Tuesday, January 29, 2013

Turkish writer's 15-year struggle for justice over the Spice Market 'bombing'

The court ordered a life sentence for Pınar Selek. Photo: Selek's Facebook Page
RECENTLY, Café Pacific reported on the fate of many journalists in Turkey after an otherwise invigorating visit to this fascinating country. But the number of journalists, many of them ethnic Kurds, languishing in prison on trumped up charges reveals a sinister side. So does this Global Voices story.

By Baran Mavzer

PINAR SELEK, a French-based sociologist and a writer, previously accused of bombing the Istanbul Spice Bazaar in 1998, has been sentenced to life in prison in Turkey.

The final verdict was delivered on January 24, 2013. If she returns to Turkey, she will be arrested by the police.

During her nearly 15 year-long trial, she was acquitted three times. She now lives in Strasbourg.

First arrest
Selek's long journey with the Turkish Judicial System began on July 11, 1998, just two days after the explosions at the entrance of Istanbul's Spice Bazaar. The explosion killed seven and wounded approximately 100 people.

Despite suspicions regarding the cause of the explosion being caused by a PKK (Kurdistan Workers' Party) bombing, six investigative reports indicated that the explosion was not due to a bombing or terrorist attack.


Things started to get interesting after this. Pınar Selek was arrested two days after the explosion; authorities assumed that she was a member of PKK.

Another suspect, Abdülmecit Öztürk, was arrested around two weeks after Selek and confessed that they had planned and carried out the bombing together.

But, as soon as he was transferred to court, he claimed that he had been tortured and had been made to accept the charges despite non-involvement. During the trial,  Öztürk's confession indicated that his aunt had met with Pınar Selek as her nephew's fiancée.

The indictment indicated that when visiting the house, Öztürk and Selek entered a room together and stayed in there alone for a while. The aunt recognized Selek by her picture and admitted that Selek and her nephew had visited.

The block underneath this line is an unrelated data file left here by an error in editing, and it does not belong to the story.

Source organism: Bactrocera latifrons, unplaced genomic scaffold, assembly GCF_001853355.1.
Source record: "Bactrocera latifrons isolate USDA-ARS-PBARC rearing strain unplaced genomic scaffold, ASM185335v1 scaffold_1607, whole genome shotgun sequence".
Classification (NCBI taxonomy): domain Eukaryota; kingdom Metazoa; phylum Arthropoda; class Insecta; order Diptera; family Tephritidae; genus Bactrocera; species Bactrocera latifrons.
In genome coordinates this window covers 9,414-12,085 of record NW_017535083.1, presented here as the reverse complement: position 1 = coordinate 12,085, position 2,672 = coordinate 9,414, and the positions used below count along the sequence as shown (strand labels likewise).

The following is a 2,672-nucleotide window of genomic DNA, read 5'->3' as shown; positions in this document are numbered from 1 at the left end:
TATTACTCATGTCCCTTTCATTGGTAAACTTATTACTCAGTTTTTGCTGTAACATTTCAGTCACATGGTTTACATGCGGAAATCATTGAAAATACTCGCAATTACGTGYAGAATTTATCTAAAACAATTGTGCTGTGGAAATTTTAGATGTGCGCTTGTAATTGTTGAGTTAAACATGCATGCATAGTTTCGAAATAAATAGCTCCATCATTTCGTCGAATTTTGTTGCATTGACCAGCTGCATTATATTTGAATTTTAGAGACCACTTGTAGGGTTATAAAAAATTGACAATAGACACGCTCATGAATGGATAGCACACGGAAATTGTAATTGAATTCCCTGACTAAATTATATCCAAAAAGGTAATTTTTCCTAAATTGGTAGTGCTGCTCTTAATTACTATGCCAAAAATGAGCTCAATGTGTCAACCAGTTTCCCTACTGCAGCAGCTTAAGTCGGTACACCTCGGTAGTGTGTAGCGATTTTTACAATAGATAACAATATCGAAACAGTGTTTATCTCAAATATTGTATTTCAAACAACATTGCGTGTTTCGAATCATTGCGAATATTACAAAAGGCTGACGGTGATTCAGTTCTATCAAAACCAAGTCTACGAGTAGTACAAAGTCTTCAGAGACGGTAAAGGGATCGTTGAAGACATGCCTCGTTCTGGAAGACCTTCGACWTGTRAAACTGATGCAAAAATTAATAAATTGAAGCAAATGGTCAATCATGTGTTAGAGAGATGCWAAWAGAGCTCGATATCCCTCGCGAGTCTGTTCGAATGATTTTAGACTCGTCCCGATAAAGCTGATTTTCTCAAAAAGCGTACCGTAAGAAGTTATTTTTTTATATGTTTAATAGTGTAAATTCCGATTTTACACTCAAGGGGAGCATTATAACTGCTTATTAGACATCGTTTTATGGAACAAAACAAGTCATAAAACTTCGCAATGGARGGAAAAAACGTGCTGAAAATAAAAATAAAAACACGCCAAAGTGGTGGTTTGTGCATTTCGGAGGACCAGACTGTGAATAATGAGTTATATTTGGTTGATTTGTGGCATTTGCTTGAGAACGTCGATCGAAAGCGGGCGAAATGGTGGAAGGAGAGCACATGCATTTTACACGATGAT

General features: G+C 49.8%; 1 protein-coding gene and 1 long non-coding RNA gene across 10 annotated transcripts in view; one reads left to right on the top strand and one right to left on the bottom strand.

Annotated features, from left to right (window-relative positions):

But, while on the witness stand at trial, Öztürk's aunt clearly did not know any Turkish and could only speak Kurdish, which cast doubt on her ability to give a statement in Turkish without any linguist or translator present.

This was in addition to dubious reports concerning the explosion, as all reports failed to establish a connection between the explosion and a bomb. The reports suggested that the main reason of the explosion was a gas leak.

The acquittals
Pınar Selek was arrested in July 1998 and freed after two and a half years, on December 22, 2000, by a local court. After an appeal by the Ministry of Internal Affairs and Istanbul Police Department's, another group of experts (members of gendarme) proposed that the explosion could have occurred by a bomb, even though, one of the civil experts in the group did not accept the result of the report.

This expert prepared another report showing that explosion did not occur by a bomb and claimed that the report prepared by the gendarme experts was unacceptable and not scientific or trustworthy.

On June 8, 2006, the Istanbul 12th High Criminal Court announced its first ruling of acquitting Pınar Selek and Abdülmecit Öztürk, saying that, in regard to the Spice Bazaar explosion, “no certain and believable evidence that requires punishment could be found".

This decision was reversed by the 9th Penal Department of the Supreme Court on April 17th, 2007, on the basis that “no verdict had been given.” On May 23, 2008, Selek was acquitted for the second time by the Istanbul 12th High Criminal Court.

After another appeal to this decision, on February 9, 2011, she was acquitted for the third time. The public prosecutor appealed the acquittal, just one day after the decision given by Istanbul 12th High Criminal Court. And on January 24, 2013, the court ordered a lifetime sentence on Pınar Selek.

Selek's supporters
On her Twitter account, Pınar Selek called her supporters to the gates of the court during a break before the announcement for the final verdict.

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